Beachwood Blendery, his newly announced sour beer project in Long Beach, Calif., is the culmination of a long fascination with Belgian lambics and gueuzes. “The original [Beachwood] Sour Fest was put on as an excuse to showcase the pallet of Cantillon that I had split with my friends from San Diego,” Gordon says. “I just thoroughly adored and loved drinking sour beer and specifically traditional lambics. Now that it was time for another project, it was time to just go ahead and start toying with the sour side of things myself.”
Gordon, along with Beachwood brewmaster Julian Shrago and barrelmaster Ryan Fields (formerly of Lost Abbey and Port Brewing), will soon have an entire sour beer playground at their disposal. Construction should wrap up in early January on the 100-year-old Long Beach building, which will house a temperature- and humidity-controlled barrel room capable of replicating the conditions of a Belgian aging room.
“There’s lots of old wives tales about how lambics are made. Why is lambic different than American sour beer? Maybe it’s the magic air of the Senne River Valley or the wood. Everybody has different theories,” Gordon says. “If we want to make something as interesting as lambic, we should build a place that has all the individual parts of what a lambic brewery has.”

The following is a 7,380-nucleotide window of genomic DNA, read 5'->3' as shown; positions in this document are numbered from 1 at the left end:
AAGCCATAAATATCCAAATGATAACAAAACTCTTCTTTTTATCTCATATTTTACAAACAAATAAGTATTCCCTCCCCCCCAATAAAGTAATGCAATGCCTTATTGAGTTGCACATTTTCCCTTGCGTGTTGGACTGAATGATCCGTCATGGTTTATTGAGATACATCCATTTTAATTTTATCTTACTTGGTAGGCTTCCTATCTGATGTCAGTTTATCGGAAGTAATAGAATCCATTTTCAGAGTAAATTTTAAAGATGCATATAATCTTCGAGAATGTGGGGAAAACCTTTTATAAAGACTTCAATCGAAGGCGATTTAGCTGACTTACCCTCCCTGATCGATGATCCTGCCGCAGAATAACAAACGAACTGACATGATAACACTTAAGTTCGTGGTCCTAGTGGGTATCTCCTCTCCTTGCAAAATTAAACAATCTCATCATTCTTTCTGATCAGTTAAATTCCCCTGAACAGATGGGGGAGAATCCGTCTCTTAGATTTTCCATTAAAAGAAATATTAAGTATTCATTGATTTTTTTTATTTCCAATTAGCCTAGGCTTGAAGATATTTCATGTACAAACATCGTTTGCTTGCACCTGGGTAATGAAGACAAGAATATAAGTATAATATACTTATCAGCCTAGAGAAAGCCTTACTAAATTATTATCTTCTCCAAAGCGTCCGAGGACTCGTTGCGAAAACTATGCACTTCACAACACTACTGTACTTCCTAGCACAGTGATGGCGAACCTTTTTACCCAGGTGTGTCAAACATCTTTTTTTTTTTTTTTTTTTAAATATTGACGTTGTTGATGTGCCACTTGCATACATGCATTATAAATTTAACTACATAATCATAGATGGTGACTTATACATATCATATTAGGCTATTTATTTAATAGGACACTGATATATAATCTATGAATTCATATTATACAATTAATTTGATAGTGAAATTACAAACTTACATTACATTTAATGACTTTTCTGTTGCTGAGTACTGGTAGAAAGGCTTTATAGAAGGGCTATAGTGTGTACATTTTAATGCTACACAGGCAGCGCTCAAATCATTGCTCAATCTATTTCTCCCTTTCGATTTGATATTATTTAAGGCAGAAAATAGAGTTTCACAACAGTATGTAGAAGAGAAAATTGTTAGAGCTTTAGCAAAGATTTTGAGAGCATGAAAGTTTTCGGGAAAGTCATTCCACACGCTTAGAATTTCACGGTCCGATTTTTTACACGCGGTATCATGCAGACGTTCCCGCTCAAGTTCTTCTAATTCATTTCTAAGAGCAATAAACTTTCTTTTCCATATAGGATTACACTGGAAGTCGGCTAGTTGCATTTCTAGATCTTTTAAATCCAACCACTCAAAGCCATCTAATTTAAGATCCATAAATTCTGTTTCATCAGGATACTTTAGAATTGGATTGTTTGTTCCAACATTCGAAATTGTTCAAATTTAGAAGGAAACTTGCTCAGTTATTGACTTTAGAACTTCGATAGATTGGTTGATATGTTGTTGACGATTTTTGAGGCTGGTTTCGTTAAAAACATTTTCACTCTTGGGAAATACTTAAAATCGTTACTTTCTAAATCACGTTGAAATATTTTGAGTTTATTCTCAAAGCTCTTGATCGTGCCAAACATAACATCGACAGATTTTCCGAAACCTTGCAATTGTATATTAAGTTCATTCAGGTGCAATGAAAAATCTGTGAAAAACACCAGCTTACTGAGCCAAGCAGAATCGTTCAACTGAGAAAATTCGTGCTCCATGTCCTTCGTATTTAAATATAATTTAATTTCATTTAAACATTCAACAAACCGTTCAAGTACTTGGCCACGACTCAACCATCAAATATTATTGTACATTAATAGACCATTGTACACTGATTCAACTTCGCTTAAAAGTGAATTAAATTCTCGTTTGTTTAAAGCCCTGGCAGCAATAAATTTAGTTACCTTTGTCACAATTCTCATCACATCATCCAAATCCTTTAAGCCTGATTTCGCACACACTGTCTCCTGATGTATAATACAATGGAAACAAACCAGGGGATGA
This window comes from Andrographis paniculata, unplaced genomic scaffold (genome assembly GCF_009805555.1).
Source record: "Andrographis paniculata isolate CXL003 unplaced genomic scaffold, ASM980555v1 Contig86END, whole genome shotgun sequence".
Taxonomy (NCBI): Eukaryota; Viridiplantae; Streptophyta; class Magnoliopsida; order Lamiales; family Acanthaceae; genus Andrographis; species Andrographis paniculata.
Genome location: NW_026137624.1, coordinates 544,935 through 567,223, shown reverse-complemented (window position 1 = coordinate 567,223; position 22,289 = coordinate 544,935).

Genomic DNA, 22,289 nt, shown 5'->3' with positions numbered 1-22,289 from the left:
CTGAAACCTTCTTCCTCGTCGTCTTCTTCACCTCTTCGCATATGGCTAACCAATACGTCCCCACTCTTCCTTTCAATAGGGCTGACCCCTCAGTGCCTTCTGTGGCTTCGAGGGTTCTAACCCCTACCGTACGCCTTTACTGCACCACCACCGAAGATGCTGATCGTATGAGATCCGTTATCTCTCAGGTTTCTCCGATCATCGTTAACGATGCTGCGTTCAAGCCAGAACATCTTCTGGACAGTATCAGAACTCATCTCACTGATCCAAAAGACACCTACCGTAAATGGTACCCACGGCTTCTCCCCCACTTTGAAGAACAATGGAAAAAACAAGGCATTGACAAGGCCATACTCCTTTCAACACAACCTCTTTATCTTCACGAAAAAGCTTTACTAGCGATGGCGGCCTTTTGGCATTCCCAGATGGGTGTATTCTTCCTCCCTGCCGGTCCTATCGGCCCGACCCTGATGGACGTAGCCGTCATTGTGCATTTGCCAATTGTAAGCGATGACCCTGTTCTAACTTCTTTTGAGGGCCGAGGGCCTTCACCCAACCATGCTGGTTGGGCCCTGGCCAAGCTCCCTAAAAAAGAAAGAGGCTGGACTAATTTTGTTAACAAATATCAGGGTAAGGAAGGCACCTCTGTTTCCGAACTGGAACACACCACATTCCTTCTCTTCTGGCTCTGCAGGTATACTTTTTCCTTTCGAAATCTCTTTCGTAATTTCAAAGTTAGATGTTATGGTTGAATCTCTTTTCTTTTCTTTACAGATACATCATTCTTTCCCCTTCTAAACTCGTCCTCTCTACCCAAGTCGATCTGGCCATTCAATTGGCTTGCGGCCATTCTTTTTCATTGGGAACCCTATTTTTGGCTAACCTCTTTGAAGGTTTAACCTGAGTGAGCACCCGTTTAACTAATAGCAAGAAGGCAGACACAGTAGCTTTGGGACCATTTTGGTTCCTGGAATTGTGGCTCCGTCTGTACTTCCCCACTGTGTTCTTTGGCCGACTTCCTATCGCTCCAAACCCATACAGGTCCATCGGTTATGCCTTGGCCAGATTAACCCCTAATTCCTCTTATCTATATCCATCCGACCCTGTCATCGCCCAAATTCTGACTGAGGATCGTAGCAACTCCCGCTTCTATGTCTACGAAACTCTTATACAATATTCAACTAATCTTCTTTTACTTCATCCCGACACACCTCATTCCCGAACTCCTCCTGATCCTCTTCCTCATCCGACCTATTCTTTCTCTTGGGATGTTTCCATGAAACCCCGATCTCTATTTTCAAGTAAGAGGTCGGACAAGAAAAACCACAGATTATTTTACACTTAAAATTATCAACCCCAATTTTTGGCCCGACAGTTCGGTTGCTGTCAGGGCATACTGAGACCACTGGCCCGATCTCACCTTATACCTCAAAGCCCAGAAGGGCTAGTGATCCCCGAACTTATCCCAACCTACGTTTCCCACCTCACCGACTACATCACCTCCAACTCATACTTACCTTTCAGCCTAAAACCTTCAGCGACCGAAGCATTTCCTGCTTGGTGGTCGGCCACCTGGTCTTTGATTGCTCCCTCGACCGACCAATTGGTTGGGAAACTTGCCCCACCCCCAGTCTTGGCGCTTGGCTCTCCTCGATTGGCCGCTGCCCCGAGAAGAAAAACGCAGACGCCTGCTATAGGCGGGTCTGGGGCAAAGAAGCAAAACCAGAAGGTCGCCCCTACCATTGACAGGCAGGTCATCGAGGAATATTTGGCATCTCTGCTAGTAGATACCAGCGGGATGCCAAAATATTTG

That also includes a copper-lined koelschip (a sort of shallow tub traditionally used to cool wort) located in the building’s rafters. Though even Gordon doesn’t know whether details like copper lining or a building with 100-year-old wood is the magic “it” factor that produces a delicious lambic-style beer, he’s wants to cover all his bases.
“We really want to be able to start categorizing all the methods that we use and find out what makes for a similar flavor profile that you find in lambic and gueuze. That’s the whole goal.”
While his inspiration and methods are traditional, don’t expect to see kriek or framboise from Beachwood. Instead, Gordon plans to make use of exotic fruits and experiment with yeast and bacteria strains to produce something that’s close to—but not exactly—a lambic or gueuze. Technically, Beachwood can’t call its sour beer lambic or gueuze, as those are geographically protected terms, but Gordon says he wouldn’t refer to his beers that way regardless.
“Out of pure respect, whether it was a designation or not, I would never even suppose to call it something like that,” he said. “The goal is to produce something as interesting and complex as gueuze. What will we call it? I don’t know.”